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Chapter 7


Agafea Mihalovna went out on tiptoe; the nurse let down the
blind, chased a fly out from under the muslin canopy of the crib,
and a bumblebee struggling on the window-frame, and sat down
waving a faded branch of birch over the mother and the baby.

"How hot it is! if God would send a drop of rain," she said.

"Yes, yes, sh--sh--sh--" was all Kitty answered, rocking a
little, and tenderly squeezing the plump little arm, with rolls
of fat at the wrist, which Mitya still waved feebly as he opened
and shut his eyes. That hand worried Kitty; she longed to kiss
the little hand, but was afraid to for fear of waking the baby.
At last the little hand ceased waving, and the eyes closed. Only
from time to time, as he went on sucking, the baby raised his
long, curly eyelashes and peeped at his mother with wet eyes,
that looked black in the twilight. The nurse had left off
fanning, and was dozing. From above came the peals of the old
prince's voice, and the chuckle of Katavasov.

"They have got into talk without me," thought Kitty, "but still
it's vexing that Kostya's out. He's sure to have gone to the
bee house again. Though it's a pity he's there so often, still
I'm glad. It distracts his mind. He's become altogether happier
and better now than in the spring. He used to be so gloomy and
worried that I felt frightened for him. And how absurd he is!"
she whispered, smiling.

She knew what worried her husband. It was his unbelief.
Although, if she had been asked whether she supposed that in the
future life, if he did not believe, he would be damned, she would
have had to admit that he would be damned, his unbelief did not
cause her unhappiness. And she, confessing that for an
unbeliever there can be no salvation, and loving her husband's
soul more than anything in the world, thought with a smile of his
unbelief, and told herself that he was absurd.

"What does he keep reading philosophy of some sort for all this
year?" she wondered. "If it's all written in those books, he can
understand them. If it's all wrong, why does he read them? He
says himself that he would like to believe. Then why is it he
doesn't believe? Surely from his thinking so much? And he
thinks so much from being solitary. He's always alone, alone.
He can't talk about it all to us. I fancy he'll be glad of these
visitors, especially Katavasov. He likes discussions with them,"
she thought, and passed instantly to the consideration of where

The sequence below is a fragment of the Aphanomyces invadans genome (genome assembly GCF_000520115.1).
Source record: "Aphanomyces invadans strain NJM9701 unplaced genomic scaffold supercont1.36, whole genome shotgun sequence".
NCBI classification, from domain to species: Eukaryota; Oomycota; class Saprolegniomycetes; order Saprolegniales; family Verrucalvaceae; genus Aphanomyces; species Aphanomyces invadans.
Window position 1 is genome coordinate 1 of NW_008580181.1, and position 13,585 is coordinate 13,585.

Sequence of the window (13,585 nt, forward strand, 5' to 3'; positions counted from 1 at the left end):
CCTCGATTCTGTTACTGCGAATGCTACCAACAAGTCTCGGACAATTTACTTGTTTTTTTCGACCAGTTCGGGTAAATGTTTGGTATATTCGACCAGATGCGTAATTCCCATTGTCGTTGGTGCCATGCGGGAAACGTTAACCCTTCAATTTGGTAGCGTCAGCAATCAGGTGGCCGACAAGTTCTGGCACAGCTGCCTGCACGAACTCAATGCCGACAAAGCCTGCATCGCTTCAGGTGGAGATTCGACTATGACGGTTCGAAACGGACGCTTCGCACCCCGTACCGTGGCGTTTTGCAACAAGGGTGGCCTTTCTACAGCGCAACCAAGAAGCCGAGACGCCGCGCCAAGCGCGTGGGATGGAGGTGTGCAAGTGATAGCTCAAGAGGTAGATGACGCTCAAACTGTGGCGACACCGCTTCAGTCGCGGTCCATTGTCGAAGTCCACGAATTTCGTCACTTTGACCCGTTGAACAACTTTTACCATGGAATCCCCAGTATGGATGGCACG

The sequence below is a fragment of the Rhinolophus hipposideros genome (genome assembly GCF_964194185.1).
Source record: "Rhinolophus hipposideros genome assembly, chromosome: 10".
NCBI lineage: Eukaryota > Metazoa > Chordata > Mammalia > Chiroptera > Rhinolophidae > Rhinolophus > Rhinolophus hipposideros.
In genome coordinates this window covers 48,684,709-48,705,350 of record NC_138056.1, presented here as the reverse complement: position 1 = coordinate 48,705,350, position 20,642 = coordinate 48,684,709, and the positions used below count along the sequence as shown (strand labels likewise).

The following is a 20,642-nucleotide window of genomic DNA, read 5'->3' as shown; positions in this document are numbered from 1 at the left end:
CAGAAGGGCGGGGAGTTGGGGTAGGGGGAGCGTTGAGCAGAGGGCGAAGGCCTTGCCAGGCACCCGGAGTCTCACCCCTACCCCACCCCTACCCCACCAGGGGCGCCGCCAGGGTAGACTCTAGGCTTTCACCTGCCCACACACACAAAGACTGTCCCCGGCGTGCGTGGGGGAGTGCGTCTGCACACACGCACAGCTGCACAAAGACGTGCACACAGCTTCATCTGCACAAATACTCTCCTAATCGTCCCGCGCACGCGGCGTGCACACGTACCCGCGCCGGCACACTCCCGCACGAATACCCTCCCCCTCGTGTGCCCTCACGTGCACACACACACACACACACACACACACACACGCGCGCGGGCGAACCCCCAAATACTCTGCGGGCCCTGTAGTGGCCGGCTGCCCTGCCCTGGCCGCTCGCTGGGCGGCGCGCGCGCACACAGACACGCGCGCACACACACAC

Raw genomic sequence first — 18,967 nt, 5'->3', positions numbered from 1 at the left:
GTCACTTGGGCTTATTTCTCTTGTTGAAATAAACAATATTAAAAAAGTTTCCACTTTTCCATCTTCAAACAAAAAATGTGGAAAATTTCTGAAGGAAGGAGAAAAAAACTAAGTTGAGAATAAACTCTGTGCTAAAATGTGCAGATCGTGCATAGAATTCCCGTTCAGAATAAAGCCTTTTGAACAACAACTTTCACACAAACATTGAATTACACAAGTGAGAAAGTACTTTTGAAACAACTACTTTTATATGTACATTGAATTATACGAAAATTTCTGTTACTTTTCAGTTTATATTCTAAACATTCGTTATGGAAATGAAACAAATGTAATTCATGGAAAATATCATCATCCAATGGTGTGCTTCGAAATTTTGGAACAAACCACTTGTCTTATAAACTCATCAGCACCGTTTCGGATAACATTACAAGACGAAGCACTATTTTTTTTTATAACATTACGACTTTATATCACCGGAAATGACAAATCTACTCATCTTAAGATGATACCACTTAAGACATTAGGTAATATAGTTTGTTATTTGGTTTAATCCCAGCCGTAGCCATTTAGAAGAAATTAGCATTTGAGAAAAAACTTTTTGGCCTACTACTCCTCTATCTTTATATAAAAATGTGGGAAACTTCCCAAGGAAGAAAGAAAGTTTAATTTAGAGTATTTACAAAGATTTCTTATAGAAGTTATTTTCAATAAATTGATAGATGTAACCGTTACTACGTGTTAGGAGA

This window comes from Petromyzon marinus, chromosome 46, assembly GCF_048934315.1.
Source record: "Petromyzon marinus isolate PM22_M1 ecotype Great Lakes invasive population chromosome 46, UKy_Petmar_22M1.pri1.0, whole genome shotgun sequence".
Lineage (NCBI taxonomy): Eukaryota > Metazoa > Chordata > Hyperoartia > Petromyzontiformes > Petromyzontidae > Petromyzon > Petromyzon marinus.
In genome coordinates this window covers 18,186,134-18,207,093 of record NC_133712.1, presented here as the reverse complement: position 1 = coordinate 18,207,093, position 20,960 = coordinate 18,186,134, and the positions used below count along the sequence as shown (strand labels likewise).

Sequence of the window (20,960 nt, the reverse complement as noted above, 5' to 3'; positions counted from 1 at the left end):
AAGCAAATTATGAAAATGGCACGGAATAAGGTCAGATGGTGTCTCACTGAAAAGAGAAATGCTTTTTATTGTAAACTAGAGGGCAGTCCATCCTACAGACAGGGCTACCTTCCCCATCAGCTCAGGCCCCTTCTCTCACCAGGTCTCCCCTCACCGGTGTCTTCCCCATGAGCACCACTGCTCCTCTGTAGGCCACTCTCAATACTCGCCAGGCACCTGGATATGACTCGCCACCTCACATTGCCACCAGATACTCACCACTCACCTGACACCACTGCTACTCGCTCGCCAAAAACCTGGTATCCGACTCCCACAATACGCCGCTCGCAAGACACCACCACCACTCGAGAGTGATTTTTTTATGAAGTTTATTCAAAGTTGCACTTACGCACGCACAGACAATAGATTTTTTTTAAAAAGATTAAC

it would be more convenient to put Katavasov, to sleep alone or
to share Sergey Ivanovitch's room. And then an idea suddenly
struck her, which made her shudder and even disturb Mitya, who
glanced severely at her. "I do believe the laundress hasn't sent
the washing yet, and all the best sheets are in use. If I don't
see to it, Agafea Mihalovna will give Sergey Ivanovitch the wrong
sheets," and at the very idea of this the blood rushed to Kitty's
face.

"Yes, I will arrange it," she decided, and going back to her
former thoughts, she remembered that some spiritual question of
importance had been interrupted, and she began to recall what.
"Yes, Kostya, an unbeliever," she thought again with a smile.

"Well, an unbeliever then! Better let him always be one than
like Madame Stahl, or what I tried to be in those days abroad.
No, he won't ever sham anything."

And a recent instance of his goodness rose vividly to her mind.
A fortnight ago a penitent letter had come from Stepan
Arkadyevitch to Dolly. He besought her to save his honor, to
sell her estate to pay his debts. Dolly was in despair, she
detested her husband, despised him, pitied him, resolved on a
separation, resolved to refuse, but ended by agreeing to sell
part of her property. After that, with an irrepressible smile of
tenderness, Kitty recalled her husband's shamefaced
embarrassment, his repeated awkward efforts to approach the
subject, and how at last, having thought of the one means of
helping Dolly without wounding her pride, he had suggested to
Kitty--what had not occurred to her before--that she should give
up her share of the property.

"He an unbeliever indeed! With his heart, his dread of offending
anyone, even a child! Everything for others, nothing for
himself. Sergey Ivanovitch simply considers it as Kostya's duty
to be his steward. And it's the same with his sister. Now Dolly
and her children are under his guardianship; all these peasants
who come to him every day, as though he were bound to be at their
service."

"Yes, only be like your father, only like him," she said, handing
Mitya over to the nurse, and putting her lips to his cheek.



Anna Karenina by Leo Tolstoy
Category:
Fiction - Russian literature
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